California Anti Tampering Laws (Vehicle Code (VC) 27156 and VC 38391) prohibit the sale, operation, and modification of engines or vehicles from their originally certified configuration. The aftermarket parts program evaluation procedures, “Procedures for Exemption of Add-on and Modified Parts” (Procedures), provide the process and criteria for manufacturers of add-on and modified parts to obtain exemptions to legally sell parts in California. Add-on and modified parts are defined in Code of California Regulations, title13, section 1900 (b) (1 and 10) and section 2222. The Procedures are intended to be robust enough to demonstrate that the aftermarket parts will not adversely impact emissions, the original emissions control system, and the On-Board Diagnostics system of the certified engine or vehicle, while providing industry with a less complicated evaluation protocol.

The Procedures were last updated in June 1990. Since that time, engines, vehicles, emission control technologies and strategies have changed and become more complex. The Procedures have provided industry and CARB with the tools needed to continue the evaluation of aftermarket parts as the standards and test procedures have changed. However, staff wish to revisit the process and test protocols to reflect current procedures and technologies while providing the tools needed to evaluate engines and vehicles of the future. The purpose of the air intake work group is to solicit ideas from the air intake industry to improve the current Procedures.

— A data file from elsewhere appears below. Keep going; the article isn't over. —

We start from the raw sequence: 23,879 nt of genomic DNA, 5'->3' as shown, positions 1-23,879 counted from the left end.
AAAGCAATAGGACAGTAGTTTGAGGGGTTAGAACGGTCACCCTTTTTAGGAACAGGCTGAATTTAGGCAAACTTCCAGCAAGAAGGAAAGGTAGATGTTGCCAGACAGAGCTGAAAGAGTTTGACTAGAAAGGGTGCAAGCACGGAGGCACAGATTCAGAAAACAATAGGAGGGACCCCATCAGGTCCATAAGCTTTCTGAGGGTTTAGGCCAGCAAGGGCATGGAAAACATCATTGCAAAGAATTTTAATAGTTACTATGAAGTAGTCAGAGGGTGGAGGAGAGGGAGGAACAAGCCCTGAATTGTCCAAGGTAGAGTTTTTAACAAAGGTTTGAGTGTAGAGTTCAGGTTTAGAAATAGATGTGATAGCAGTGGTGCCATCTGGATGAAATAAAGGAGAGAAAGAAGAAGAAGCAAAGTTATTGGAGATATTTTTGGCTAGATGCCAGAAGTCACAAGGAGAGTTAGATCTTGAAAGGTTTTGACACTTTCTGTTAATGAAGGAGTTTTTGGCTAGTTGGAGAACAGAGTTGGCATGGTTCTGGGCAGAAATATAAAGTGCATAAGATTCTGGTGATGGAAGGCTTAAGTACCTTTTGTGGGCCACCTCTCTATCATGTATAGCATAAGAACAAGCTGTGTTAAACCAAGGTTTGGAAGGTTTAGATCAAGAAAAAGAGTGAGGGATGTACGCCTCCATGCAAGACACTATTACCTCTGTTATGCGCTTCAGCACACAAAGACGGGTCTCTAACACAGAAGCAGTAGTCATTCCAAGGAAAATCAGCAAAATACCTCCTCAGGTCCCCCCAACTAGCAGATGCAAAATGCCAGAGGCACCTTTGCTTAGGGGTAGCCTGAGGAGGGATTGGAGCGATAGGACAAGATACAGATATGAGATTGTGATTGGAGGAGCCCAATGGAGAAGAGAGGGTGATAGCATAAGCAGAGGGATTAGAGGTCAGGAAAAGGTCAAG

More Information


Contact
For questions regarding the work group or modification of the aftermarket parts procedure, please contact Mr. Richard Muradliyan, Air Resources Engineer, at (626) 575-6798.

CARB staff will use the Aftermarket Parts mailing list to notify stakeholders of updates and future work group meetings. Subscribe to receive email updates from the Aftermarket Parts program.

Tuesday, October 2, 2018

CARB cracking down on illegal diesel soot filters

LKQ Corp. pays $294,000 penalty for selling illegal used diesel soot filters for trucks



SACRAMENTO – LKQ Corporation, a Chicago-based provider of alternative and specialty automotive parts, has agreed to pay a $294,000 penalty for selling illegal, used diesel particulate (soot) filters, violating California’s Aftermarket Parts and Diesel Particulate Filter Verification Regulations.  
It is illegal to sell or install a used diesel soot filter for use in heavy-duty trucks in California.  It is also illegal for a business to install one of these filters without being authorized by the filter manufacturer.
In a related case in 2017, West Coast Diesel, a Fresno repair shop caught selling and installing illegal parts, agreed to a settlement that included additional monetary penalties should they violate the terms of the agreement by installing even one diesel particulate filter. Several other Central Valley diesel repair shops are now under investigation for selling and installing illegal filters.